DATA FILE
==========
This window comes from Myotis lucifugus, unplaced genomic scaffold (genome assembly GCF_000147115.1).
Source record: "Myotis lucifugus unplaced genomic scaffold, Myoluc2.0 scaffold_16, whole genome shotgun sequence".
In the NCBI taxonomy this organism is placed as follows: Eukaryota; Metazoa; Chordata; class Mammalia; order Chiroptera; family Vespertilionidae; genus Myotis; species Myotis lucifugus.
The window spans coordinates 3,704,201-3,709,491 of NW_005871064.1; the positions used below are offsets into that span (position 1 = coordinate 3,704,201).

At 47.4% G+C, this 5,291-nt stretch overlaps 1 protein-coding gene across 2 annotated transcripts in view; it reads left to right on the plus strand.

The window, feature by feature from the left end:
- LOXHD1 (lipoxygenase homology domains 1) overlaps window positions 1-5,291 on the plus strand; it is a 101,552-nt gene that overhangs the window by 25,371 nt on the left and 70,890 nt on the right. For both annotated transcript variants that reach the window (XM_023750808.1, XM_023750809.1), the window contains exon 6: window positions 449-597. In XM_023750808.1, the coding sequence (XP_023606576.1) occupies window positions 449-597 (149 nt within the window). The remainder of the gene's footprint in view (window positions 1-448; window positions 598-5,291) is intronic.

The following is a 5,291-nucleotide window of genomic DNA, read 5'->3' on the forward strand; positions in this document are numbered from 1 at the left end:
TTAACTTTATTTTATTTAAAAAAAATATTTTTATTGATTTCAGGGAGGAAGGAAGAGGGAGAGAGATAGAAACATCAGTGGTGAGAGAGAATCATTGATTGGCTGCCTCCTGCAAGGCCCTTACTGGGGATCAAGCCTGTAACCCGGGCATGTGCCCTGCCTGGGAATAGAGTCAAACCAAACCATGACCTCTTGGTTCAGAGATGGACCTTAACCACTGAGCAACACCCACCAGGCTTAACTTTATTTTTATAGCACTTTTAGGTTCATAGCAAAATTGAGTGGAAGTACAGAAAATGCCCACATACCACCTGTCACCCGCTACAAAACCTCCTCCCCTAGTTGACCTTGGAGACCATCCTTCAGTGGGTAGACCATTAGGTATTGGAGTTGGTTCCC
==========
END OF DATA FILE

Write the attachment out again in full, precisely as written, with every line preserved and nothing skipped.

This window comes from Myotis lucifugus, unplaced genomic scaffold (genome assembly GCF_000147115.1).
Source record: "Myotis lucifugus unplaced genomic scaffold, Myoluc2.0 scaffold_16, whole genome shotgun sequence".
In the NCBI taxonomy this organism is placed as follows: Eukaryota; Metazoa; Chordata; class Mammalia; order Chiroptera; family Vespertilionidae; genus Myotis; species Myotis lucifugus.
The window spans coordinates 3,704,201-3,709,491 of NW_005871064.1; the positions used below are offsets into that span (position 1 = coordinate 3,704,201).

At 47.4% G+C, this 5,291-nt stretch overlaps 1 protein-coding gene across 2 annotated transcripts in view; it reads left to right on the plus strand.

The window, feature by feature from the left end:
- LOXHD1 (lipoxygenase homology domains 1) overlaps window positions 1-5,291 on the plus strand; it is a 101,552-nt gene that overhangs the window by 25,371 nt on the left and 70,890 nt on the right. For both annotated transcript variants that reach the window (XM_023750808.1, XM_023750809.1), the window contains exon 6: window positions 449-597. In XM_023750808.1, the coding sequence (XP_023606576.1) occupies window positions 449-597 (149 nt within the window). The remainder of the gene's footprint in view (window positions 1-448; window positions 598-5,291) is intronic.

The following is a 5,291-nucleotide window of genomic DNA, read 5'->3' on the forward strand; positions in this document are numbered from 1 at the left end:
TTAACTTTATTTTATTTAAAAAAAATATTTTTATTGATTTCAGGGAGGAAGGAAGAGGGAGAGAGATAGAAACATCAGTGGTGAGAGAGAATCATTGATTGGCTGCCTCCTGCAAGGCCCTTACTGGGGATCAAGCCTGTAACCCGGGCATGTGCCCTGCCTGGGAATAGAGTCAAACCAAACCATGACCTCTTGGTTCAGAGATGGACCTTAACCACTGAGCAACACCCACCAGGCTTAACTTTATTTTTATAGCACTTTTAGGTTCATAGCAAAATTGAGTGGAAGTACAGAAAATGCCCACATACCACCTGTCACCCGCTACAAAACCTCCTCCCCTAGTTGACCTTGGAGACCATCCTTCAGTGGGTAGACCATTAGGTATTGGAGTTGGTTCCC